Ne bødzemy se bacz, gdi se bødze møczicz zema y przenesoni bødø gori w sercze morske (in cor maris)
      [Nie będziemy sie bać, gdy sie będzie męcić ziemia i przeniesiony będą gory w sierce morskie (in cor maris)]
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adverbs
nouns

Descendants

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  • Polish: serce
  • Silesian: serce

References

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Polish

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Polish Wikipedia has an article on:
Wikipedia pl

Etymology

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Inherited from Old Polish serce.

Pronunciation

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Noun

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serce n (diminutive serduszko, augmentative serducho, related adjective sercowy)

  1. (anatomy) heart (muscular organ that pumps blood through the body)
  2. (anatomy) heart (part of the chest on its left side at the level of the heart - the organ)
  3. (literary) heart (person as an entity that feels emotions)
    Synonym: psychika
  4. (literary) heart (seat of emotion)
  5. heart (one's feelings and emotions, especially considered as part of one's character)
    Synonym: charakter
  6. heart (positive actions or emotions shown towards someone)
    Synonym: życzliwość
  7. clapper; tongue (object so suspended inside a bell that it may hit the bell and cause it to ring)
  8. heart (most important part of something that makes it function)
    Synonym: trzon
  9. heart (center of something)
    Synonyms: centrum, środek
  10. heart (conventional shape or symbol used to represent the heart, love, or emotion)
  11. heart (emotional strength that allows one to continue in difficult situations; courage; spirit; a will to compete)
  12. (obsolete, in the vocative) heart (term of endearment for a loved one)
  13. (obsolete, music) heart (central part of a reed)
  14. (obsolete) hammerstone
    Synonym: tłuk
  15. (obsolete, fishing) hole in a cod end (narrow end of a trawling net)
  16. (obsolete, rail transport) railroad switch, set of points, turnout (track system allowing the passage of railway vehicles or their combinations from one track to another)
    Synonym: rozjazd

Declension

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Derived terms

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adjectives
adverbs
nouns
proverbs
verbs
verbs
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adjectives

Trivia

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According to Słownik frekwencyjny polszczyzny współczesnej (1990), serce is one of the most used words in Polish, appearing 18 times in scientific texts, 4 times in news, 9 times in essays, 30 times in fiction, and 33 times in plays, each out of a corpus of 100,000 words, totaling 94 times, making it the 673rd most common word in a corpus of 500,000 words.[1]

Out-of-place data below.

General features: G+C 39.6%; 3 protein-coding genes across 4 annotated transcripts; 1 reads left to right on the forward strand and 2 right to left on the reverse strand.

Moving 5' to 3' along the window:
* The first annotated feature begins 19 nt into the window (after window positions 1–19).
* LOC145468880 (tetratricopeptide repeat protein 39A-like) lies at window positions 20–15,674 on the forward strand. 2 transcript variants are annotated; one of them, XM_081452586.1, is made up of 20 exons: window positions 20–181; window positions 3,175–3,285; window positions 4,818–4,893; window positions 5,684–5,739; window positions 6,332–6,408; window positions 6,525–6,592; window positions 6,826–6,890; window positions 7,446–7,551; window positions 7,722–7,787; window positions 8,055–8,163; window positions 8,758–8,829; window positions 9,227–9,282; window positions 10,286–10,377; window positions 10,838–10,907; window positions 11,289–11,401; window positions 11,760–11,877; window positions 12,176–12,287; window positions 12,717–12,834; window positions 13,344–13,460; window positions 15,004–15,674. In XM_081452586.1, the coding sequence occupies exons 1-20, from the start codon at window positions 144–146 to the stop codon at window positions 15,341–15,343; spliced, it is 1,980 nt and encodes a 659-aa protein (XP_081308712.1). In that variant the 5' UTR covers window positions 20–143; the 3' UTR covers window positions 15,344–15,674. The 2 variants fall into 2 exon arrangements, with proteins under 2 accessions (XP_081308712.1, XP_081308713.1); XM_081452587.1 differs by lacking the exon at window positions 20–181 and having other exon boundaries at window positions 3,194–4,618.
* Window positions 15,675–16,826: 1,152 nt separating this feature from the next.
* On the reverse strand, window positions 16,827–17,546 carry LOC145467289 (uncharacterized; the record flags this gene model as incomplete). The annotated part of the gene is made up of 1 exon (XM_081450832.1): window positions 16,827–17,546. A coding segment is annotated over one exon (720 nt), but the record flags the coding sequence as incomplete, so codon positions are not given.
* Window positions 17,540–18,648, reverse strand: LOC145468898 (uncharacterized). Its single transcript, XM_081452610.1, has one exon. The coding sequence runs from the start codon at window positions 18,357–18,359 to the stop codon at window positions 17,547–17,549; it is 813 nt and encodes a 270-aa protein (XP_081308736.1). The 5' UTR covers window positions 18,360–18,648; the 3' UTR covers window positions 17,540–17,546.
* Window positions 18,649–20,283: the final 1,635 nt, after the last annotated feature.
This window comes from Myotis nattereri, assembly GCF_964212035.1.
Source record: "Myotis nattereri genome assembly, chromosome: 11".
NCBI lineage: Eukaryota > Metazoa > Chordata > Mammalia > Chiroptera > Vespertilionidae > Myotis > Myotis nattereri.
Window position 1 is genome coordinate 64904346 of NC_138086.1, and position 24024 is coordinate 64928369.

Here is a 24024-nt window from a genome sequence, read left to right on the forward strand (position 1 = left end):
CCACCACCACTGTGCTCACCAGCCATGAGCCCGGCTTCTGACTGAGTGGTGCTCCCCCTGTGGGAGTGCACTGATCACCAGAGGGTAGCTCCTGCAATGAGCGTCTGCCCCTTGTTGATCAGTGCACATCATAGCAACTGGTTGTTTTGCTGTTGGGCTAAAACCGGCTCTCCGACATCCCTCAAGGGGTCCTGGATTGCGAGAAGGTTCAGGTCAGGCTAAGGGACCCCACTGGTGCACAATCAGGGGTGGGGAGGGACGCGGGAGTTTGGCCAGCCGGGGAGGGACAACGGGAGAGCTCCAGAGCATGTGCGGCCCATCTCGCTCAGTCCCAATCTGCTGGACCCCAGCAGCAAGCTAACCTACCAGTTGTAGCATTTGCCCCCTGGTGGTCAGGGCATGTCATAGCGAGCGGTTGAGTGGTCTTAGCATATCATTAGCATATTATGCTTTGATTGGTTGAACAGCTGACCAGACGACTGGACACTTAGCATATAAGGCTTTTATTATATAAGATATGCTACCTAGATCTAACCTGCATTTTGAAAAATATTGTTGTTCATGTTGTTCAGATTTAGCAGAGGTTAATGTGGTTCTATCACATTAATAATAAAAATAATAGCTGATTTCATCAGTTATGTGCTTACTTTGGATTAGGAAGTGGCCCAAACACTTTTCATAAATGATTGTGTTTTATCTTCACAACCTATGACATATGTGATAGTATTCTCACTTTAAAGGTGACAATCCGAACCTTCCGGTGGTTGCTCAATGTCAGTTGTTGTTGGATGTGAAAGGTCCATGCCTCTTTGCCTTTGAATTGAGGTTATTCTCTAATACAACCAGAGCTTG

References

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  1. ^ Ida Kurcz (1990) “serce”, in Słownik frekwencyjny polszczyzny współczesnej [Frequency dictionary of the Polish language]‎[1] (in Polish), volume 2, Kraków, Warszawa: Polska Akademia Nauk. Instytut Języka Polskiego, page 524

Further reading

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  • serce in Wielki słownik języka polskiego, Instytut Języka Polskiego PAN
  • serce in Polish dictionaries at PWN
  • Maria Renata Mayenowa, Stanisław Rospond, Witold Taszycki, Stefan Hrabec, Władysław Kuraszkiewicz (2010-2023) “serce”, in Słownik Polszczyzny XVI Wieku [A Dictionary of 16th Century Polish]
  • SERCE”, in Elektroniczny Słownik Języka Polskiego XVII i XVIII Wieku [Electronic Dictionary of the Polish Language of the XVII and XVIII Century], 13.01.2023
  • Samuel Bogumił Linde (1807–1814) “serce”, in Słownik języka polskiego[7]
  • Aleksander Zdanowicz (1861) “serce”, in Słownik języka polskiego, Wilno 1861[8]
  • J. Karłowicz, A. Kryński, W. Niedźwiedzki, editors (1915), “serce”, in Słownik języka polskiego (in Polish), volume 6, Warsaw, page 69

Silesian

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Etymology

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Inherited from Old Polish serce.

Pronunciation

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Noun

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serce n

  1. (anatomy) heart (muscular organ that pumps blood through the body)
  2. (anatomy) heart (part of the chest on its left side at the level of the heart - the organ)
  3. heart (seat of emotion)
  4. heart (one's feelings and emotions, especially considered as part of one's character)

Declension

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Further reading